What Is a Literacy Bag?

A literacy bag can be an actual bag, bucket, basket, or whatever container you want to use for the activities. The bag is filled with a thematic unit, with the focus on reading and literacy. In the traditional sense, kids check out the literacy bags from their classroom and explore the activities inside. In our homeschool, I provide enough activities to do one a day.

What Goes Inside the Bag?

 You can put anything you want into the bag. Toys, games, worksheets, crafts, music, poetry, or whatever you want to explore for the week. We are just starting this week with our literacy bag, so we're on the letter A. Inside our bag I have 5-6 activities that follow an apple theme and cover reading, phonics, storytelling, art, and math.

How Do I Teach Using the Bag?

I fill the bag with the activities and have her pick one activity a day. I do not tell her what the activity actually is, as being surprised is part of the fun. For example, one of the things in our bag right now is a brown sandwich bag with a green pipe cleaner in it. It's an art project where she will stuff the bag, paint it red, and add a green stem. Today she chose a two page story out of the bag which involved using a real apple to tell the story, which in turn became our snack after the story.

Tomorrow I will post pictures of our literacy bag and show you examples of what I have in the bag for the letter A apple theme. (Literacy Bags Part II) The literacy bag idea can be tweaked for toddlers or preschoolers just by providing age-appropriate lessons. Older kids also like these bags, as more involved puzzles and games can be put inside for independent learning. Happy homeschooling!

Thursday, October 21, 2010

Easy Halloween Crafts for Kids

 Here are a handful of simple things we've done for Halloween. In the first picture is the baby pumpkins and gourds we grew in our garden this summer. Avlyn simply used a permanent marker to draw faces on the pumpkins, kind of like a faux jack-o-lantern. Hanging out with our faux jacks is our 'W' witch that we made today. Avlyn is already familiar with all of her letters and letter sounds, but we are still working on writing all of the letters correctly.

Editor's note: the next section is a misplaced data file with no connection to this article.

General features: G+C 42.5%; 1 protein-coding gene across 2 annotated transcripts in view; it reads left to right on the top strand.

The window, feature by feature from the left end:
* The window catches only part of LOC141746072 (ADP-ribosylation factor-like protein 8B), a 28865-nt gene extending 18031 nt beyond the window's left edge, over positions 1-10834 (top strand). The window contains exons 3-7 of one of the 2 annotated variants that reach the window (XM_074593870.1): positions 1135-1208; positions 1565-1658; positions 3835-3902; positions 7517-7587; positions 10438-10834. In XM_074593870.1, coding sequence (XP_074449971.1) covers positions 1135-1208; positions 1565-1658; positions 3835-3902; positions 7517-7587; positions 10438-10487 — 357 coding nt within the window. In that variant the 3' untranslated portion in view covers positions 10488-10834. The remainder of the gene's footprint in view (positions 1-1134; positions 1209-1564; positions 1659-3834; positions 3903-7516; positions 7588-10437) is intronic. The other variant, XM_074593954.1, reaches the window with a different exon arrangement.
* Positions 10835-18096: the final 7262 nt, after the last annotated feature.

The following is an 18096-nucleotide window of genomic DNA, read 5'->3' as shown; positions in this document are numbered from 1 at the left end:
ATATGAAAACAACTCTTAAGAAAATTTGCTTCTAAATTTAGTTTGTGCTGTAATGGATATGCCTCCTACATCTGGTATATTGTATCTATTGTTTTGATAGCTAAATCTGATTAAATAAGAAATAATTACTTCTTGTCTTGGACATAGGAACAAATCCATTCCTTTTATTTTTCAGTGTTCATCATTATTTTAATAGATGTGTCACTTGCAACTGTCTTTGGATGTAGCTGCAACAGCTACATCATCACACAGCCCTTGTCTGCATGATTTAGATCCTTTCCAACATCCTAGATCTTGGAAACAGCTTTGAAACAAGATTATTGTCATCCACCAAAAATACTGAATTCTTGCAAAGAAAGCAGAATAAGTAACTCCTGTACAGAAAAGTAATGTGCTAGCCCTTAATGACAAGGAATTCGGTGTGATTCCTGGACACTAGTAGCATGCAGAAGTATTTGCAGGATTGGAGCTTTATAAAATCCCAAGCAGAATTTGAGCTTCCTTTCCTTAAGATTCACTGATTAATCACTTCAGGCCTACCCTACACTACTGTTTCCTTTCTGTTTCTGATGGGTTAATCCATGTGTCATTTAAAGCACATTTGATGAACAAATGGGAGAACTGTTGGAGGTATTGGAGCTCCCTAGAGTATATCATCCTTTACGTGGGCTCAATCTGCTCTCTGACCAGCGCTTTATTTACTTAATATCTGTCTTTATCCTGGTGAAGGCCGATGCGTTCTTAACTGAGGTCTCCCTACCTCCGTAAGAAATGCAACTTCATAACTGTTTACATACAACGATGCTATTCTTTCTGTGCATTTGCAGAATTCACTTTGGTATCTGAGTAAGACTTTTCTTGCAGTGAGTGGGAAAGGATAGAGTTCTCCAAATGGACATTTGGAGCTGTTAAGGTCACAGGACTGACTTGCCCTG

This witch craft, provided by Craft of the Day, was simple and fun. I always like to show our version of crafts printed on websites or magazines, since I think it gives a more accurate description of what you're going to get at home. Craft of the Day provided the template. I printed it out on white printer paper, cut it out, traced the outline onto green construction paper, cut that out, and then she decorated it. The original instructions call for paper shreds to be used as the broom, but if you've ever tried to glue paper or yarn to a pipe cleaner, you know how frustrating it is to get things to stick. I tried yarn at first, but got aggravated and just cut  two yellow pipe cleaners in half. Then I wound them around the bottom of the red pipe cleaner to make the broom bristles. The pipe cleaner is bent in back and hooked onto the witch. After making this craft we sang Old Mrs. Witch and acted it out with the puppet.

This next picture is our take on an idea from Family Fun . Avlyn found a bunch of acorns at a neighbors house, so we came home and researched something fun and simple to do with them. We found the idea to paint them orange and draw faces on them to make mini jack-o-lanterns. While these are simple, they do take quite a few coats of paint. And the paint ends up chipping quite a bit once dry, as you can see on the unfinished ones to the right. You would need to plan to work on these throughout the day, if you wanted to have them finished by bedtime. For our next batch, we're thinking of trying spray paint instead.

Side note: If doing an acorn craft with a bunch of acorns, make sure to perform the sink or swim test first. Weevil larvae exists in acorns, and if you don't kill them before crafting they can hatch and get out in your house. The whole weevil sink or swim is a great lesson for preschoolers and kindergartners. Fill up your sink about 1/4 full. Drop in the acorns. Those that sink are free of weevil larvae and can be crafted with immediately. Those that float have weevil larvae and should be frozen or boiled to kill the larvae. We put our floaters in a plastic baggie and have had them in the freezer for about 4 days now. They should be good to go. Just to give you an idea of how prevalent weevils are, out of about 50 acorns, only 12 sunk. Happy homeschooling!

Wednesday, October 20, 2010

How to Grow Your Own Loofah (Luffa)